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When Natural Resources Minister Joe Oliver announced plans this week to strengthen Canada's oil-spill defences, critics were swift to disparage the proposed measures.

It was just a cynical effort to deflect widespread criticism the government was receiving in Vancouver for closing the apparently much-loved Kitsilano Coast Guard station, some groused. It was a too-late PR ruse designed to salvage the Northern Gateway pipeline initiative, others said. B.C. New Democratic MP Nathan Cullen maintained that the initiatives were an exercise in greenwashing – a term for efforts designed solely to propagate the perception that an organization's goals are environmentally friendly.

Intentional or not, Mr. Oliver's news conference served to illustrate just how poisoned energy policy debate is in Canada, particularly as it pertains to the construction of oil pipelines.

As things stand, there is almost nothing that the federal government can say on this subject – at least in British Columbia – that isn't going to be immediately denounced. Mr. Oliver can assert that his plan would bring Canada closer to a "world-class" system for oil tanker safety, but few care and fewer still believe him. He could promise that every oil tanker entering the port of Vancouver, or leaving the port of Kitimat, would have eight tugboats surrounding it to guarantee it would never run aground; it wouldn't matter.

Any reasoned debate on this subject seems impossible at the moment.

I'm not sure there is one party responsible for the current state of affairs, but I would lay much of the blame on the ham-handed way the Northern Gateway pipeline project was rolled out. Enbridge put little effort into laying the groundwork for their plans, perhaps assuming that British Columbia is just like Alberta. Anyone with even a scant knowledge of B.C.'s political and environmental history could have told the company it was going to face stern opposition from activists and first nations.

Because the company did such a poor job of telling its story, of trying to allay concerns people would naturally have over spills on land and water, it completely lost control of the script. Instead, the narrative – pipelines are horrible, tankers will destroy the province and possibly the world – was defined by the environmental movement and first nations leaders who felt they weren't properly consulted. Enbridge was knocked out before the fight really got started.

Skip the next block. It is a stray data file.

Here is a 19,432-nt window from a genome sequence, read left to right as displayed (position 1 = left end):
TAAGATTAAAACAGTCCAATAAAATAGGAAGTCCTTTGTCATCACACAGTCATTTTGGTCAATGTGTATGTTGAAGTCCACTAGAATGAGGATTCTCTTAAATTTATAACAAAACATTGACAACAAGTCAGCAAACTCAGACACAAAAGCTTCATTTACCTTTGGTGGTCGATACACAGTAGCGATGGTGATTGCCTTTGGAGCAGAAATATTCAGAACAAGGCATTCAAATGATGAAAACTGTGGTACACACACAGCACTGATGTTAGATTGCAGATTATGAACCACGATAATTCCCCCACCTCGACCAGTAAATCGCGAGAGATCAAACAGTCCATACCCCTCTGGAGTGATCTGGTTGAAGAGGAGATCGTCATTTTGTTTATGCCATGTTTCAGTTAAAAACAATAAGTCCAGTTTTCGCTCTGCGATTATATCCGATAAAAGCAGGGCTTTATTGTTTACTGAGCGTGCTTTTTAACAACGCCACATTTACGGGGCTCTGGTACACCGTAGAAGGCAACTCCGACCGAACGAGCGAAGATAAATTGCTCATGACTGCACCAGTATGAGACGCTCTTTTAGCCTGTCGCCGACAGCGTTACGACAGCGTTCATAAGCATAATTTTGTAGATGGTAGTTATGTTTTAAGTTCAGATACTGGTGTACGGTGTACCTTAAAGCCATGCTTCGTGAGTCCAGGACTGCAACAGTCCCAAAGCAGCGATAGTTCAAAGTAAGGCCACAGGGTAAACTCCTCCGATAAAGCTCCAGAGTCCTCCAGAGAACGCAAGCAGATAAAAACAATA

Lately, the company has been trying to wrest back control of the tale, airing television commercials with happy background music to try and make its pipeline appear benign. But all the syrupy soundtracks in the world can't help this project now. It's too late. The real question is whether the Northern Gateway experience has killed any hope for reasoned dialogue on other pipelines in the future.

I'm concerned that it has, at least for several years. And if U.S. President Barack Obama kills the proposed Keystone XL pipeline, it will embolden critics of the Alberta oil sands and make other proposed projects, like the one Kinder Morgan has on the books, that much tougher to sell.

I think Mr. Oliver's government also knows Northern Gateway is done. The moves it's making now – new spill response measures, a federal envoy to work with first nations on energy infrastructure development – represent the kind of spadework that should have been done long before now. Having all but given up hope of saving Gateway, Ottawa is effectively working to help other pipeline projects on the drawing board.

But at some point, the federal government is going to need to know whether the West Coast is a lost cause in terms of being the terminus for a pipeline carrying crude oil designed for export to Asian markets. There is a new urgency around this matter, given how the rise of shale gas production in the United States drastically, and almost overnight, changed the oil export picture for Alberta. Ottawa can't afford to still be having the pipeline debate in B.C. 10 years from now – at some point it, and Alberta, need to move on.

With so much at stake, both environmentally but also in terms of the enormous wealth contribution energy exports make to the Canadian economy, it's regrettable that a cogent conversation on this subject isn't occurring. Instead, any attempts at lucid discourse are being drowned out by overly dramatic, self-serving rhetoric that provides no good purpose at all. And we all lose in the process.